Circumstances of a Service Provision Change

By Nicola Mullineux
14 Oct 2016

Under the TUPE Regulations 2006, a relevant transfer can apply to the circumstance where there is a service provision change (“SPC”) between entities. The circumstances where it can be said there has been a SPC has recently been examined by the Employment Appeal Tribunal (“EAT”) in the case of CT Plus (Yorkshire) CIC v Black and ors.

The facts of the case were that CT Plus had a contract with the Council to operate a subsidised park-and-ride bus service from the location of Priory Park in Hull. Then in 2013 a private travel company, LRC Ltd, began to run its own subsidised service using the same route – which they were allowed to do once they had informed the appropriate Government agency.

The Council was not entitled to operate a subsidised service in competition with a private commercial service and therefore it terminated the contract for the park-and-ride bus service with CT Plus on 28th September.

On 29th September LRC Ltd commenced its service, it used its own buses and received no subsidy from the Council, but it did pay the Council a monthly fee to use the facilities of Priory Park. CT Plus asserted that by LRC ltd operating the same park-and-ride service as they had meant that there had been a SPC within the meaning of the TUPE Regulations 2006 and argued that the bus drivers employment therefore transferred from CT Plus to LRC ltd. Employment Tribunal proceedings were issued in order to determine whether there had been a SPC under the TUPE Regulations 2006.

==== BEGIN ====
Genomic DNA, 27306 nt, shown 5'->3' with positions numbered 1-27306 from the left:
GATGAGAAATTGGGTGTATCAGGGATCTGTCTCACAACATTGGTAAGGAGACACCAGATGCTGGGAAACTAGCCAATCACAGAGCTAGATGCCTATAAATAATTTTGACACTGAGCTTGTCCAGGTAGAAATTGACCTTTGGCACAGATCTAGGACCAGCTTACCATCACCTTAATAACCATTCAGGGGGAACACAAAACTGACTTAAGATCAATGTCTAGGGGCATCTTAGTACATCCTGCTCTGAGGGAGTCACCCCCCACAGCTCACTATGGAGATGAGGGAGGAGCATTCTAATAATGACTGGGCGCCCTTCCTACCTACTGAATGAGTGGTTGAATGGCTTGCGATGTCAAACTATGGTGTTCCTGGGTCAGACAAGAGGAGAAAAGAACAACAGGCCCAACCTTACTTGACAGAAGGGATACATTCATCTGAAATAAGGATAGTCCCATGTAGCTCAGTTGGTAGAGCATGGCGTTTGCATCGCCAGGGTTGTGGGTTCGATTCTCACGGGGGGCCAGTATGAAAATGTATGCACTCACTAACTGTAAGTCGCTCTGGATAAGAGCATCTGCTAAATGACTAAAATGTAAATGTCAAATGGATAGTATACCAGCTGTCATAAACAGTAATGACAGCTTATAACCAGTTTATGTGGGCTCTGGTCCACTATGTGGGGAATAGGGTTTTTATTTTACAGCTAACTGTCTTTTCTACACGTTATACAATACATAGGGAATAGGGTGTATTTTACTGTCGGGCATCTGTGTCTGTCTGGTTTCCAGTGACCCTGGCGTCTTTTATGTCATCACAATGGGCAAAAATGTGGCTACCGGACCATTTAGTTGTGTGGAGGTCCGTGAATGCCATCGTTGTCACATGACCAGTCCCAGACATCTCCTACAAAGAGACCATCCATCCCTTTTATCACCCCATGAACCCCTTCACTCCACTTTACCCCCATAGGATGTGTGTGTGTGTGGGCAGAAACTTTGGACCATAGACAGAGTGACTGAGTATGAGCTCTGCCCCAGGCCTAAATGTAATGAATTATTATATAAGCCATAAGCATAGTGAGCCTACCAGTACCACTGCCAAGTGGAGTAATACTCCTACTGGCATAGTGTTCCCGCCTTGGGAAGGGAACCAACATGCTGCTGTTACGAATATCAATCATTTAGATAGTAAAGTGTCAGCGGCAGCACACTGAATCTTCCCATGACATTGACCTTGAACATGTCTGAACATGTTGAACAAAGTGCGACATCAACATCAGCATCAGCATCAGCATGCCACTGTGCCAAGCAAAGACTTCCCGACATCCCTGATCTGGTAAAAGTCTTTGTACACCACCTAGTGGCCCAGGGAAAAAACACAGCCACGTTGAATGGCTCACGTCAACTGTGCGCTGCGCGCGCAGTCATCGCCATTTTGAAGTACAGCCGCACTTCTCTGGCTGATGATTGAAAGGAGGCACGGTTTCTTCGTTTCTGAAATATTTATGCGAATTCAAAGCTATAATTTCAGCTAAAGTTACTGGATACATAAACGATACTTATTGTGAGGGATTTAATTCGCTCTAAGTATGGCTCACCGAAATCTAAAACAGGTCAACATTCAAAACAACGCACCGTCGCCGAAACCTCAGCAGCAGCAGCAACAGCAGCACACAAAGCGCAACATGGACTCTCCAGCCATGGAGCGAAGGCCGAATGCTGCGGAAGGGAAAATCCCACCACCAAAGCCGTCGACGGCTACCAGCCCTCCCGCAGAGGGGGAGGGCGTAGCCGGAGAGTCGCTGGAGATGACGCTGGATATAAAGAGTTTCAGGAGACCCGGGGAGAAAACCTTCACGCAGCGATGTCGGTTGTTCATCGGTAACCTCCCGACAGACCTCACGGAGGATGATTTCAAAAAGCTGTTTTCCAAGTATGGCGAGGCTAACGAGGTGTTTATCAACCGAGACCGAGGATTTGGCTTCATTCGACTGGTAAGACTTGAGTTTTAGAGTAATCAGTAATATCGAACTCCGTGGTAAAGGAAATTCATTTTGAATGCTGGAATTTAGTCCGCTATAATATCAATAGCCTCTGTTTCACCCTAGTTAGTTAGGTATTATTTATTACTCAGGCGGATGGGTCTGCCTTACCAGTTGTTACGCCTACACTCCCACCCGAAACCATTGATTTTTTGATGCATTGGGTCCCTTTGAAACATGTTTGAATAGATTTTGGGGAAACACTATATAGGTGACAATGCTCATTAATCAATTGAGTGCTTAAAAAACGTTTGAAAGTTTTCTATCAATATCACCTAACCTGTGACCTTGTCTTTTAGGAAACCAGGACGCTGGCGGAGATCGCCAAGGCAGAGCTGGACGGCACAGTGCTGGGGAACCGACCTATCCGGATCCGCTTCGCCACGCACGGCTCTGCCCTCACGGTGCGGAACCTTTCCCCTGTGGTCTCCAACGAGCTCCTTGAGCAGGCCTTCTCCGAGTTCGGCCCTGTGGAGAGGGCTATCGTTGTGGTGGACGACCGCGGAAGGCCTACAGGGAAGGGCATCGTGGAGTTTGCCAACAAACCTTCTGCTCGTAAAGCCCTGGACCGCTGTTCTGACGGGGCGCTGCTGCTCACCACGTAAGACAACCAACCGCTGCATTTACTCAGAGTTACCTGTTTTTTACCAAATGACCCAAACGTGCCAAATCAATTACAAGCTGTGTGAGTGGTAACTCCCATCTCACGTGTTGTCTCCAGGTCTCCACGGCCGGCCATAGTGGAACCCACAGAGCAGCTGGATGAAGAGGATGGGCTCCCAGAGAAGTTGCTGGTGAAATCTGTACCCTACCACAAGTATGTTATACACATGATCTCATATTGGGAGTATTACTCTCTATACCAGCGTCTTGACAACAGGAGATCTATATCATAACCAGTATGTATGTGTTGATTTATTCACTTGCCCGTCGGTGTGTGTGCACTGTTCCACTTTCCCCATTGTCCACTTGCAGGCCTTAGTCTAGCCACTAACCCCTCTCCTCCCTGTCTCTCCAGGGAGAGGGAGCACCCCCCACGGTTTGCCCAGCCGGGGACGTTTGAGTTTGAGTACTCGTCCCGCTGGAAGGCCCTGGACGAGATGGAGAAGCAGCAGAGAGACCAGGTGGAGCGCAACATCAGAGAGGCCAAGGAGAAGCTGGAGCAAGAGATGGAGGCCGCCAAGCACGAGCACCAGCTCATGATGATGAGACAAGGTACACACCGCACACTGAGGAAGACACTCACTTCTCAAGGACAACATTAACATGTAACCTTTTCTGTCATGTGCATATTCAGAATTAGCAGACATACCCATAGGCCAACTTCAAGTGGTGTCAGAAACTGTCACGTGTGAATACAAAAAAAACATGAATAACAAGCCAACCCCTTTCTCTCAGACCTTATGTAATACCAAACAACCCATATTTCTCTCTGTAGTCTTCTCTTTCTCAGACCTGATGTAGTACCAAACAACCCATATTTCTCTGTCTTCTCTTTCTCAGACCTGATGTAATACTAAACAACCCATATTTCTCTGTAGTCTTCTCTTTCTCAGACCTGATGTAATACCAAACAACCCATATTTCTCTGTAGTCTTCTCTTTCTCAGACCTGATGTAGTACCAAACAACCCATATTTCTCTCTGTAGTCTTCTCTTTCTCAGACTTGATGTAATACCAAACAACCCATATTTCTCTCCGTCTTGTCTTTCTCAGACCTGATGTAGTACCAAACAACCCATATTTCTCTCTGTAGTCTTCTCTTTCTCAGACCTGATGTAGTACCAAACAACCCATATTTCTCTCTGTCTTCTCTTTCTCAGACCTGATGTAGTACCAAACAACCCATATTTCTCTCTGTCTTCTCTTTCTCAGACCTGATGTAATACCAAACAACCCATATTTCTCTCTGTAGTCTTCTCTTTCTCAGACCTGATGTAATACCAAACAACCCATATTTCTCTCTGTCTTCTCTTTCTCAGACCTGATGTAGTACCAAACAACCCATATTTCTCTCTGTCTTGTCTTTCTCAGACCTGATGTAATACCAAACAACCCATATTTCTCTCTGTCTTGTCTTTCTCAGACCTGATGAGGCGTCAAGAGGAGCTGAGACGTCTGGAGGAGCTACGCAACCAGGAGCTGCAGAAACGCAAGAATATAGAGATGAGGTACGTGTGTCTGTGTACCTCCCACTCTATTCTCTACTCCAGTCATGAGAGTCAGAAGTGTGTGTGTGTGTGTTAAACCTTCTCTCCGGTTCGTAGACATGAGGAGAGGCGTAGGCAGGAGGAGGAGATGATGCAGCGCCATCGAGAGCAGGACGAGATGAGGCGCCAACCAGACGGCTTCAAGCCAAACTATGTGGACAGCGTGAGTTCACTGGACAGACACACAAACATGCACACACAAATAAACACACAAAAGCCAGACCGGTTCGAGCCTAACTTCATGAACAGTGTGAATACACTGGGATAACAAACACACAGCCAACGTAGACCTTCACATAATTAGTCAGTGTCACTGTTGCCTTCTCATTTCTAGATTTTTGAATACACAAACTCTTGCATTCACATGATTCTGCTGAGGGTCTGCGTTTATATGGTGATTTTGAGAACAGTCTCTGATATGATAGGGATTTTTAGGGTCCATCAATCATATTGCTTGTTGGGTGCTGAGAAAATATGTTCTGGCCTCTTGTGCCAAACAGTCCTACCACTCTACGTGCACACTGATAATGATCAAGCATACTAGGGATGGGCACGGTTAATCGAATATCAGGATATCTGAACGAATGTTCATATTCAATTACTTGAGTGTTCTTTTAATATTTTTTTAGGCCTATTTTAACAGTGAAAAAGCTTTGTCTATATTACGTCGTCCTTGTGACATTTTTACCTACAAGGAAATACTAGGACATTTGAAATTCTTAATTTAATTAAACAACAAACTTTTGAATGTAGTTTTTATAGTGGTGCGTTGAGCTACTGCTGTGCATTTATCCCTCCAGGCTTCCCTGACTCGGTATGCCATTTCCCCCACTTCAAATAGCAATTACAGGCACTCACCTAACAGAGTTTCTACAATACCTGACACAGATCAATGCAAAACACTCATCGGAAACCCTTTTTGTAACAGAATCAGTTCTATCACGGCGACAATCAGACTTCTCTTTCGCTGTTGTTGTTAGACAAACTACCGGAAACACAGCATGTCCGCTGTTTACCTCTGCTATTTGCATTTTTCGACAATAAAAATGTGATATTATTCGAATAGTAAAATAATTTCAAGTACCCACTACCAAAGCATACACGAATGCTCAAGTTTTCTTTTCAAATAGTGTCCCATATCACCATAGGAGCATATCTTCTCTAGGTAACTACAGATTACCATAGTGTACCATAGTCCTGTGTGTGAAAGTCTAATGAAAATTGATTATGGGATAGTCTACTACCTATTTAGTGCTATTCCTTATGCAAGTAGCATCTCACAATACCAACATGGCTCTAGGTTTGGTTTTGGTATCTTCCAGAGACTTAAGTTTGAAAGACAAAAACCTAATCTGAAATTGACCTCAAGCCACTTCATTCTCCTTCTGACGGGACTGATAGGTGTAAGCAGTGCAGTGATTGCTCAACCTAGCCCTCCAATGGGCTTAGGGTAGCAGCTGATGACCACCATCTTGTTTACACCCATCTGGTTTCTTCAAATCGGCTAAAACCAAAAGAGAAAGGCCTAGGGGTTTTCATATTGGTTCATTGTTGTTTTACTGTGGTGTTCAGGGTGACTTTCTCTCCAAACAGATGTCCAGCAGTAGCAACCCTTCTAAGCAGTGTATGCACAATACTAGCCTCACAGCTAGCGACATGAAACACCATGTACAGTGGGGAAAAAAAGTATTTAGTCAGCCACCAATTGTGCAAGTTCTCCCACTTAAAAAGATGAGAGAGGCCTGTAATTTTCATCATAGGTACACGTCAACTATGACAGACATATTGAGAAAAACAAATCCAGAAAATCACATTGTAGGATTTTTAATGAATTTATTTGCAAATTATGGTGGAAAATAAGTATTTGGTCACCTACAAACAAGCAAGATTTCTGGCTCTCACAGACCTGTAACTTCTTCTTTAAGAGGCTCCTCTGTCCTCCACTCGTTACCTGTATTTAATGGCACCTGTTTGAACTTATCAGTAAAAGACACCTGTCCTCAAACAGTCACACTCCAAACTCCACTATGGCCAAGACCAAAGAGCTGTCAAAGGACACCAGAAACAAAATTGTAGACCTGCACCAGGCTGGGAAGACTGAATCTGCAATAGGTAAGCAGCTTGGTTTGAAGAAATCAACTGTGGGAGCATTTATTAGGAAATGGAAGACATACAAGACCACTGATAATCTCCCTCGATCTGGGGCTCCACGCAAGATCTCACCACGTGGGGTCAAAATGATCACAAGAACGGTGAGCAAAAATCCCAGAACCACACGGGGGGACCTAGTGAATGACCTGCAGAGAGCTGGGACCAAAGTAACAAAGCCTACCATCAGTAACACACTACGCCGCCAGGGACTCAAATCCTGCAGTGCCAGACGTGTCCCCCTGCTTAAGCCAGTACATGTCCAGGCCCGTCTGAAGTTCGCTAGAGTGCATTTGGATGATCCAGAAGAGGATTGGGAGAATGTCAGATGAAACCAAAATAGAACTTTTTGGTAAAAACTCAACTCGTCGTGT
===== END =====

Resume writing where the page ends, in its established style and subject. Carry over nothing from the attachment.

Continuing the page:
The Employment Tribunal determined that there was no SPC. The “activities” under the definition of SPC was the running of the park-and-ride service and prior to 29th September this was carried out by CT Plus on behalf of the Council. After this date it was carried out by LRC ltd as their own commercial enterprise and not on behalf of the Council. Therefore, LRC ltd were not carrying out the activity on “the client’s behalf” as outlined in the TUPE

Regulations definition of an SPC and therefore this meant that the circumstance did not fall within the definition of an SPC for the purposes of the TUPE Regulations and therefore the bus drivers employment did not transfer over to LRC Ltd. CT Plus appealed this decision to the EAT, arguing that the Council remained the ‘client’ when LRC Ltd began operating the service.

However, the EAT rejected this argument and outlined that ‘client’ for the purposes of the TUPE Regulations was an organisation which was in a position to carry out the ‘activity’ by itself or by commissioning other to carry them out on its behalf.

However, there was sufficient evidence to support that LRC Ltd was operating this service as their own commercial venture and made their own decisions as to how it was to run. Therefore, the Employment Tribunal’s decision that the Council was not the client of LRC ltd and was not running the service on its behalf was not perverse and one it was entitled to make in the circumstances. Accordingly, the EAT dismissed CT Plus’s appeal.

This case highlights that the area of service provision changes under the TUPE Regulations can be very broad and where one service ends and another commences there is always a potential risk that there will be an argument that the TUPE Regulations apply and the employees’ employment transfers across.

About the Author

Nicola Mullineux

Nicola Mullineux, as Group Content Manager, leads a team of employment law content writers who produce guidance and commentary on employment law, case law and key HR developments. She has written articles for national publications for over 10 years and regularly helps to shape employment of the future by taking part in Government consultations on employment law change.


Nicola Mullineux

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